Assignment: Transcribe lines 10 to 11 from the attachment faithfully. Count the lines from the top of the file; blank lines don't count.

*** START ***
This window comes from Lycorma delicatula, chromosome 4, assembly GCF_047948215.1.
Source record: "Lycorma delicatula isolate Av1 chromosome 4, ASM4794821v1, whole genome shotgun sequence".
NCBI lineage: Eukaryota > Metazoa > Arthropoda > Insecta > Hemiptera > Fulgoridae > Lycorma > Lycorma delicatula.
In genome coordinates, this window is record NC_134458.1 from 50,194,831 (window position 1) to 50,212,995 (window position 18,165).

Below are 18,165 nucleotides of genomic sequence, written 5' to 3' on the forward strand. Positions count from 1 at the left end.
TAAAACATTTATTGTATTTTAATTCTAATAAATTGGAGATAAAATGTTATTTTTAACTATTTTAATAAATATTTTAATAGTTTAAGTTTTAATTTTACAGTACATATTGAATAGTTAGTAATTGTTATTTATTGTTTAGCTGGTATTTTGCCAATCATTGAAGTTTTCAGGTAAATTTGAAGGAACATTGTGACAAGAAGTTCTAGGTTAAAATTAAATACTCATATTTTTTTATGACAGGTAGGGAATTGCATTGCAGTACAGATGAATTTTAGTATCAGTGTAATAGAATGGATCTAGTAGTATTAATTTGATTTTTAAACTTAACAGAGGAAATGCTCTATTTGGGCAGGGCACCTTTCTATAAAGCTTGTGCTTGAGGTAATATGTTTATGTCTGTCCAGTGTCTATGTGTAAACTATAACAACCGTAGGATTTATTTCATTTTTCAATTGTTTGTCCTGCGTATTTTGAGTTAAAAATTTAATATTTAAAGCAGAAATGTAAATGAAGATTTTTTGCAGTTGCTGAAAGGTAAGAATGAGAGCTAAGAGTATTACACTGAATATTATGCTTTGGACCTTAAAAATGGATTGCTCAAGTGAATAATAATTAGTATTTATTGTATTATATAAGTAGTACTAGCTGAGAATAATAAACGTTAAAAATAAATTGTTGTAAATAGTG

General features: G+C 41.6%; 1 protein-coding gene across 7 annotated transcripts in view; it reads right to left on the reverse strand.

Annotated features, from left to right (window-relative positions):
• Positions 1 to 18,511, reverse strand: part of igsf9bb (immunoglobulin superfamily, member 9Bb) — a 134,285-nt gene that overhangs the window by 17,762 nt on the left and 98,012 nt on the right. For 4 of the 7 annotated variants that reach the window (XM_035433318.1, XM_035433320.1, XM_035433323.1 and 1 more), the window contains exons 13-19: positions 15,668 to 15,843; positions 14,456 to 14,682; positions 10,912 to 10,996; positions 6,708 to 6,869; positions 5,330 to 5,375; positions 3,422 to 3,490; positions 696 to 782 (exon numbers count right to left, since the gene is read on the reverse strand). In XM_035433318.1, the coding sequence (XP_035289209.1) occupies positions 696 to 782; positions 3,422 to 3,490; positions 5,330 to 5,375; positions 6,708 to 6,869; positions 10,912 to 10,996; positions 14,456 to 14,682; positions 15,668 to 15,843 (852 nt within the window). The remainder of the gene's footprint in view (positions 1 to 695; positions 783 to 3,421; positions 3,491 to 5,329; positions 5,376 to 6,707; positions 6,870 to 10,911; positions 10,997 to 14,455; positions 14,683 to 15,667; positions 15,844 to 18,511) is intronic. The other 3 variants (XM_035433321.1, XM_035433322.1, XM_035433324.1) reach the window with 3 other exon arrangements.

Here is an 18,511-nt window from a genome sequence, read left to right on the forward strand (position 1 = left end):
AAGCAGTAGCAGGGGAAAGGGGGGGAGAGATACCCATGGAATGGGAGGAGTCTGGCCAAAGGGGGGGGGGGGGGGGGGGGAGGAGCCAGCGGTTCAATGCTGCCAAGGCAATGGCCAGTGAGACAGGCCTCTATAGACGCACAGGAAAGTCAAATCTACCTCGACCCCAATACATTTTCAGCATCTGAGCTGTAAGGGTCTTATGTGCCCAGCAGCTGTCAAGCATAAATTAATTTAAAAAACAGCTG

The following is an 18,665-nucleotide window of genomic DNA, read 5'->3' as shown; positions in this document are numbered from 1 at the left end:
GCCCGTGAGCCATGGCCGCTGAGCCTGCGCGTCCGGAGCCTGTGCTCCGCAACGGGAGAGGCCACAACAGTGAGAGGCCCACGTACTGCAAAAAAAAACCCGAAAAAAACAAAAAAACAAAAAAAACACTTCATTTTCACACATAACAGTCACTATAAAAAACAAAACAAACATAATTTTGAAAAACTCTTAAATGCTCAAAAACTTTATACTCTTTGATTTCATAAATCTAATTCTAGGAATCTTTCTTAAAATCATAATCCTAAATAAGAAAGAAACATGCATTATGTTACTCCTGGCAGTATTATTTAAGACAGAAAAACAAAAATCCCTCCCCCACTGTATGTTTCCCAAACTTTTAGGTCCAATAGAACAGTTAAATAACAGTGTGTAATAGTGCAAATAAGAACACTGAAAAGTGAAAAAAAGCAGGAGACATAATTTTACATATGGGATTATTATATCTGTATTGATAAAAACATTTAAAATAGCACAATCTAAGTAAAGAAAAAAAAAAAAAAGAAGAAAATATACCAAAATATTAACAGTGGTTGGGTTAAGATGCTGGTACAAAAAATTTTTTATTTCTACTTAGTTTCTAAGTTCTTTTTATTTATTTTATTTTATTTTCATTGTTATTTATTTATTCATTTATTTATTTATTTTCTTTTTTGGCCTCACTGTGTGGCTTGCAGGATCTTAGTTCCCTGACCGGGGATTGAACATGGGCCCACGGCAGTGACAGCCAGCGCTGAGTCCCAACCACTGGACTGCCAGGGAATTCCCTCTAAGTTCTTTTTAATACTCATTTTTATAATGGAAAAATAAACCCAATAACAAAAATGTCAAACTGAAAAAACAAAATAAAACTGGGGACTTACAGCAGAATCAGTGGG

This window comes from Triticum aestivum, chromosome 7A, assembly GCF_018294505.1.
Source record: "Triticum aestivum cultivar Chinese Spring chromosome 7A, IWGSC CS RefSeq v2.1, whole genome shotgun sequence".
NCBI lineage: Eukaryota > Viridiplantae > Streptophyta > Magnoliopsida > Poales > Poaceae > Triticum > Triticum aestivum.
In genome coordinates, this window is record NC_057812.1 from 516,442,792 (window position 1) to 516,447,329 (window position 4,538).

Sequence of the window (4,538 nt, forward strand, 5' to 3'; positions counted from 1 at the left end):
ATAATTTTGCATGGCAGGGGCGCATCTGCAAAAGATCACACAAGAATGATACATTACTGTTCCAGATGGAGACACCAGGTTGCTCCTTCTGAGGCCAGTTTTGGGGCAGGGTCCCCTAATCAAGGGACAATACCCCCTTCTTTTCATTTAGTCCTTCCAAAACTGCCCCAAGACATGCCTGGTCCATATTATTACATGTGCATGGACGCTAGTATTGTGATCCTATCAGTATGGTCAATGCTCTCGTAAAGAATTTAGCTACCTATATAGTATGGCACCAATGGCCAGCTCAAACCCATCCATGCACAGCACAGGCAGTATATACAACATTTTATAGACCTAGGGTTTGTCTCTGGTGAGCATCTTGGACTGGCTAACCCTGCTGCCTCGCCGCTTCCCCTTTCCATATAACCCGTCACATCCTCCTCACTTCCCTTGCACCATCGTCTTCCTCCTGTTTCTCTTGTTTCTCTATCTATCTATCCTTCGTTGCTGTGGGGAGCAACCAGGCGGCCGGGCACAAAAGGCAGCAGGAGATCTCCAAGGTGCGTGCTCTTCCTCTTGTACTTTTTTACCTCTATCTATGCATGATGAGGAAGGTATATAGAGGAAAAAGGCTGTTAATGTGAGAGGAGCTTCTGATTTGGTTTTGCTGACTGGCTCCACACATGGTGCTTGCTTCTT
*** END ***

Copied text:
Here is an 18,511-nt window from a genome sequence, read left to right on the forward strand (position 1 = left end):
AAGCAGTAGCAGGGGAAAGGGGGGGAGAGATACCCATGGAATGGGAGGAGTCTGGCCAAAGGGGGGGGGGGGGGGGGGGGAGGAGCCAGCGGTTCAATGCTGCCAAGGCAATGGCCAGTGAGACAGGCCTCTATAGACGCACAGGAAAGTCAAATCTACCTCGACCCCAATACATTTTCAGCATCTGAGCTGTAAGGGTCTTATGTGCCCAGCAGCTGTCAAGCATAAATTAATTTAAAAAACAGCTG